After six months 47% of patients in the acupuncture group reported a significant improvement in pain symptoms, compared to 44% in the sham group, and just 27% in the group who received conventional therapy.
Dr James Young, of Chicago's Rush University, said: "We don't understand the mechanisms of these so-called alternative treatments, but that doesn't mean they don't work."
Acupuncture is based on the ancient Chinese theory that needles can be used to release the body's vital energy, or qi.
Conventional therapies tested in the study included painkillers, injections, heat therapy and massage.
When relieving the pain is paramount, especially if its chronic, this should be an option in medical practices. Don't worry if its a first time nervous shaking newbie with the needles. Results show that the inexperienced, squeamish or ham handed may well help manage the pain as the study demonstrated acupuncture pretenders even had better results than accepted medical methods. The needles are inserted into the skin between 5 to 40 millimeters - that's a wide margin for error. Eastern approaches to medicine have picked up in the last decade in the west. Now comes the latest medical study further showing a more holistic approach to medicine is needed in traditional western medical schools.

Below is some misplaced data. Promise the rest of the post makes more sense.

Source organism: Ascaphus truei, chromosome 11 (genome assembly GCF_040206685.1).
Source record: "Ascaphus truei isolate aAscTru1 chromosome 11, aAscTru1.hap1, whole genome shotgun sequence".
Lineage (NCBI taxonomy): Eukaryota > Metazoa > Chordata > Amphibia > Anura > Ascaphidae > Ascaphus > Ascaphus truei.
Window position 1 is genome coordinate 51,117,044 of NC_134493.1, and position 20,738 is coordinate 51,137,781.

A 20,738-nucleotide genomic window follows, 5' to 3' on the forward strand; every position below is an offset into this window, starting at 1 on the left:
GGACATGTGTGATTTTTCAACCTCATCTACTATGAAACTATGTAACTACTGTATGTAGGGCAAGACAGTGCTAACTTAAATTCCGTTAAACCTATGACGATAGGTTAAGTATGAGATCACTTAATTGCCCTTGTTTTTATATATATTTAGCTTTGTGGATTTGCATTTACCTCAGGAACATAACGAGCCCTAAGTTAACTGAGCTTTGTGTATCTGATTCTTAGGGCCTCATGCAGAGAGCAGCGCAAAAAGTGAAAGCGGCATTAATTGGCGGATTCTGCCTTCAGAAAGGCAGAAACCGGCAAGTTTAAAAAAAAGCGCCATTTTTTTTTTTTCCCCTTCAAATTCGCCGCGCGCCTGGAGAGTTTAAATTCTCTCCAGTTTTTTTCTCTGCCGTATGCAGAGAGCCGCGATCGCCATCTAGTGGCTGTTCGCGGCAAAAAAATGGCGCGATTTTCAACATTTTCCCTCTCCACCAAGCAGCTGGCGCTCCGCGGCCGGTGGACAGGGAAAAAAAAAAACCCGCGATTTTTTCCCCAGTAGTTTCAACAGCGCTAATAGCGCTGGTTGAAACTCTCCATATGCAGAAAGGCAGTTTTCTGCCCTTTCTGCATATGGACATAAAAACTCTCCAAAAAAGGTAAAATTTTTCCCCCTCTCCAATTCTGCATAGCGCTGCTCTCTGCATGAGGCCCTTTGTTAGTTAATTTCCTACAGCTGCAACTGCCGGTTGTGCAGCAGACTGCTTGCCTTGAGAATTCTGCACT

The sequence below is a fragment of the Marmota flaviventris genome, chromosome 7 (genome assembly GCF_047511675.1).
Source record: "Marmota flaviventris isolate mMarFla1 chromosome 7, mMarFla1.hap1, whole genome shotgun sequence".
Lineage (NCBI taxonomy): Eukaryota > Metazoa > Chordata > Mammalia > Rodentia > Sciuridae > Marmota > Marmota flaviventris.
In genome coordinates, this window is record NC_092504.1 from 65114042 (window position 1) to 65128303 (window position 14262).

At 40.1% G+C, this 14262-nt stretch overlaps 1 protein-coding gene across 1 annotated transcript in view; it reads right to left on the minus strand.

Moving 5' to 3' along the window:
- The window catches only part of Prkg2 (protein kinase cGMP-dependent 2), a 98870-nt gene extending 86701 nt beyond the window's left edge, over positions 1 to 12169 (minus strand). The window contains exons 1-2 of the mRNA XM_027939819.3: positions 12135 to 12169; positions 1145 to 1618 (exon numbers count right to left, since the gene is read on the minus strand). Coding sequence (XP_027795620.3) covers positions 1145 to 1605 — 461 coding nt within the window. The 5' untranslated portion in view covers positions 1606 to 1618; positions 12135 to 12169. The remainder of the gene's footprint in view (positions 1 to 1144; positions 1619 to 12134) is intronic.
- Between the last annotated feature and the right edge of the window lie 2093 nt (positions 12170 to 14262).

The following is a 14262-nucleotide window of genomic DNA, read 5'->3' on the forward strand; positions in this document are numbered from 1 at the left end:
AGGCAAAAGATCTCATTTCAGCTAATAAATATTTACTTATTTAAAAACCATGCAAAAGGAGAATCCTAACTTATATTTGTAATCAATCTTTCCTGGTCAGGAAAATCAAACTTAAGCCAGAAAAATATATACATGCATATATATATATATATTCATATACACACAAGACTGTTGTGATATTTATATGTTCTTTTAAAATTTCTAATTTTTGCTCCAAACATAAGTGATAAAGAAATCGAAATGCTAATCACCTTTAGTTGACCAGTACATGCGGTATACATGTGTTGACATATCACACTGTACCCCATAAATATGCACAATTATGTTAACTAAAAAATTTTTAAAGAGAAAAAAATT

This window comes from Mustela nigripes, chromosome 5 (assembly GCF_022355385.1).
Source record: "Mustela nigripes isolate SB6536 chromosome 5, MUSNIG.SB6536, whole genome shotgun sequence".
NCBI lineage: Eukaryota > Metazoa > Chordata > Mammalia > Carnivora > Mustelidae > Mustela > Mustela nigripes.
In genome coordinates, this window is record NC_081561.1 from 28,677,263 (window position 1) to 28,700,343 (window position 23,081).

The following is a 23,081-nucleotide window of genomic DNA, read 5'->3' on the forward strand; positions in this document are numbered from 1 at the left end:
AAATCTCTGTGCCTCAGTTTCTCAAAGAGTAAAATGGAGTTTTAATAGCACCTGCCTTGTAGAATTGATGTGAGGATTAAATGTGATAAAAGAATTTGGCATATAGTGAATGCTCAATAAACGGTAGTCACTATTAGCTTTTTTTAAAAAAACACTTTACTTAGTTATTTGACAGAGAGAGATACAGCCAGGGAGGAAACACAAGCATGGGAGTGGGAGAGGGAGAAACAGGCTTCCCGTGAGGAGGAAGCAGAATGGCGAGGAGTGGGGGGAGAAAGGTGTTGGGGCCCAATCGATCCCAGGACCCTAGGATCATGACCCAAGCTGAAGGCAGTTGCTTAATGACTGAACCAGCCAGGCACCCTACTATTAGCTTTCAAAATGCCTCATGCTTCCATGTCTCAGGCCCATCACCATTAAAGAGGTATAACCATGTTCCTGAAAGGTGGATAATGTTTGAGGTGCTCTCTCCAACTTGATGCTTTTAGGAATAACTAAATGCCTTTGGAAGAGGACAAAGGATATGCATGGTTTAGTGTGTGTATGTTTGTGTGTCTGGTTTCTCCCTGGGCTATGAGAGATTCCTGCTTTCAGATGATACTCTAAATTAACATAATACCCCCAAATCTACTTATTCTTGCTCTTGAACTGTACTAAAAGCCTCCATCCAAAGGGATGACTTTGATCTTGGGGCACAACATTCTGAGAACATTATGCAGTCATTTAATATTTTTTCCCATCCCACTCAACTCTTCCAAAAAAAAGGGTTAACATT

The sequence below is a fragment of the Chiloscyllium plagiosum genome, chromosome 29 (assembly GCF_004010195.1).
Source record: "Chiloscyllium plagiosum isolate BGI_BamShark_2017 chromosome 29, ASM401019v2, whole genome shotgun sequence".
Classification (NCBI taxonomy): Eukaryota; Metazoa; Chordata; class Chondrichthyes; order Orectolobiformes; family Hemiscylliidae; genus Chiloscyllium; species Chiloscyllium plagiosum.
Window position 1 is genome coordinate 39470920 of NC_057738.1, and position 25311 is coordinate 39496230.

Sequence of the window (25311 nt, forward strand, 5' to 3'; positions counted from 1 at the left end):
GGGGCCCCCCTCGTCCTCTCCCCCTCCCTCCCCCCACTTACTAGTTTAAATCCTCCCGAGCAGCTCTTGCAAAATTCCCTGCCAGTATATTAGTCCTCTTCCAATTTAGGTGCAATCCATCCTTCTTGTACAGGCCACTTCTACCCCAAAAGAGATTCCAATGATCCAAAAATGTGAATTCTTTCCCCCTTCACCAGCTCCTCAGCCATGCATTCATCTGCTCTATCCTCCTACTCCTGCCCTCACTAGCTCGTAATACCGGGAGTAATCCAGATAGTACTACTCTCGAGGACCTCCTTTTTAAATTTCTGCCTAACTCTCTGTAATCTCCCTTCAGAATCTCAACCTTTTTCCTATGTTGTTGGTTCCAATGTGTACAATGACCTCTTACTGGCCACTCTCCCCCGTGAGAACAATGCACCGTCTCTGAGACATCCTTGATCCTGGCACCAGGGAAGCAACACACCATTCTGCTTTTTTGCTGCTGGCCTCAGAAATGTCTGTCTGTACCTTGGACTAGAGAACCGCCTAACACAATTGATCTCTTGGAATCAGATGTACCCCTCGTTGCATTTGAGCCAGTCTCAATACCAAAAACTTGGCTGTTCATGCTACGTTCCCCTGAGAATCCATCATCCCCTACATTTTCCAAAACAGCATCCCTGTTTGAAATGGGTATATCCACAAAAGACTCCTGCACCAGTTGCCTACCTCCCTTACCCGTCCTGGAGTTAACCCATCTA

America needs a real overhaul of its health care delivery system, but it needs to be flexible enough to incorporate these type of medical advances and Eastern medical treatments into future plans. Acupuncture is an ancient science that should be an available treatment to everyone, especially if it has been persistent and precluded people from living a high quality of life and work at higher paying jobs that once were off limits. Alternative medicine is becoming mainstream.
"The evidence as a whole suggests that the benefits of true acupuncture over sham acupuncture are almost clinically irrelevant," Eric Manheimer, MS, of the University of Maryland Center for Integrative Medicine tells WebMD. "The reasons for this are not really clear. It may be that putting the needles anywhere stimulates some sort of analgesic effect."
Acupuncture is still considered an alternative treatment for low back pain in the U.S., but this is no longer the case in Germany. Based on findings from the newly reported study, it is now covered by state health insurance.
Interestingly enough, this is a required eminently readable text from the California State Board. Two masters gives practical information on acupuncture. Chen Jirui and Nissi Wang offer the great book, Acupuncture Case Histories From China. The cover is beautiful.